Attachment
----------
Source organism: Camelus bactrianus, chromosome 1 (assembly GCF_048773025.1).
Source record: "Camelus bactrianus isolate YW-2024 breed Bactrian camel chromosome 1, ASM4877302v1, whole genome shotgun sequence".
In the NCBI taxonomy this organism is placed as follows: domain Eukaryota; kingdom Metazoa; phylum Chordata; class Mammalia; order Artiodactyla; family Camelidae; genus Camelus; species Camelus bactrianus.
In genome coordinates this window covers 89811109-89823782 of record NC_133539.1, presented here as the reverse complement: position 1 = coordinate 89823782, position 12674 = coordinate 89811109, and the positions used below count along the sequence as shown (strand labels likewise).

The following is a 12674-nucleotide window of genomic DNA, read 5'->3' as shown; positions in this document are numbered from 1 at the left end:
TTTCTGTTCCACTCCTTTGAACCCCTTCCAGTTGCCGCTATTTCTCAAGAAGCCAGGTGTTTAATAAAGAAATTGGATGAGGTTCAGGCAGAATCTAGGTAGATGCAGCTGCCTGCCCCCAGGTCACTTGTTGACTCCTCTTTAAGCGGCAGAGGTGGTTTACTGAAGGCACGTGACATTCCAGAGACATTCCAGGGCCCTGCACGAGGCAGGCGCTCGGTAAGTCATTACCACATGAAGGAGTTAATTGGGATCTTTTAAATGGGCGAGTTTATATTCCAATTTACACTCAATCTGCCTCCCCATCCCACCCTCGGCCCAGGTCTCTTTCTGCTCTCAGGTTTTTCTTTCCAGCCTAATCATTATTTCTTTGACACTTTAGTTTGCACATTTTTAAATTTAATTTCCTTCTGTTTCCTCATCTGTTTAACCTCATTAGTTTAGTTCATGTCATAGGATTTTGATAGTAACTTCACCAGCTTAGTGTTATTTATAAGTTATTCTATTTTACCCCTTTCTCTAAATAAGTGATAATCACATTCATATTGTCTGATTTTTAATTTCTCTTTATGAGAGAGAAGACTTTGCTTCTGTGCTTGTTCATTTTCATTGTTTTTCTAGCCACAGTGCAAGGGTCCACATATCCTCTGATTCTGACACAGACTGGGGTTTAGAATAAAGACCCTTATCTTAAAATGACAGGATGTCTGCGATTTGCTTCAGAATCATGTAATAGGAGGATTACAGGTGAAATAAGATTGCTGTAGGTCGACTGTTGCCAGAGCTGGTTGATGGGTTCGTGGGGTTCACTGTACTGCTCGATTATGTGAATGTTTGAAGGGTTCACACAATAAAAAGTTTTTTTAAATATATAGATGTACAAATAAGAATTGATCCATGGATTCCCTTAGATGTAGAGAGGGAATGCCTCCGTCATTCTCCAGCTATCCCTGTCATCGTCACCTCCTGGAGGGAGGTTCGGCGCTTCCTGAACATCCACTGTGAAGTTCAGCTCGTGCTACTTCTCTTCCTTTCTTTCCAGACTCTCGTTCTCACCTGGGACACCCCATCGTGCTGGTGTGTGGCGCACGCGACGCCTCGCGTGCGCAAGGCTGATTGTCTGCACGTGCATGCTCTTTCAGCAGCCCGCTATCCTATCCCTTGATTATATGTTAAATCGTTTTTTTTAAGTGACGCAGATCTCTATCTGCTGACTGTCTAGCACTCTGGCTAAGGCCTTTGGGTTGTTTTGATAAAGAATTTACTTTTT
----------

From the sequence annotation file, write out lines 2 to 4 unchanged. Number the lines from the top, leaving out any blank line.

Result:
Source record: "Camelus bactrianus isolate YW-2024 breed Bactrian camel chromosome 1, ASM4877302v1, whole genome shotgun sequence".
In the NCBI taxonomy this organism is placed as follows: domain Eukaryota; kingdom Metazoa; phylum Chordata; class Mammalia; order Artiodactyla; family Camelidae; genus Camelus; species Camelus bactrianus.
In genome coordinates this window covers 89811109-89823782 of record NC_133539.1, presented here as the reverse complement: position 1 = coordinate 89823782, position 12674 = coordinate 89811109, and the positions used below count along the sequence as shown (strand labels likewise).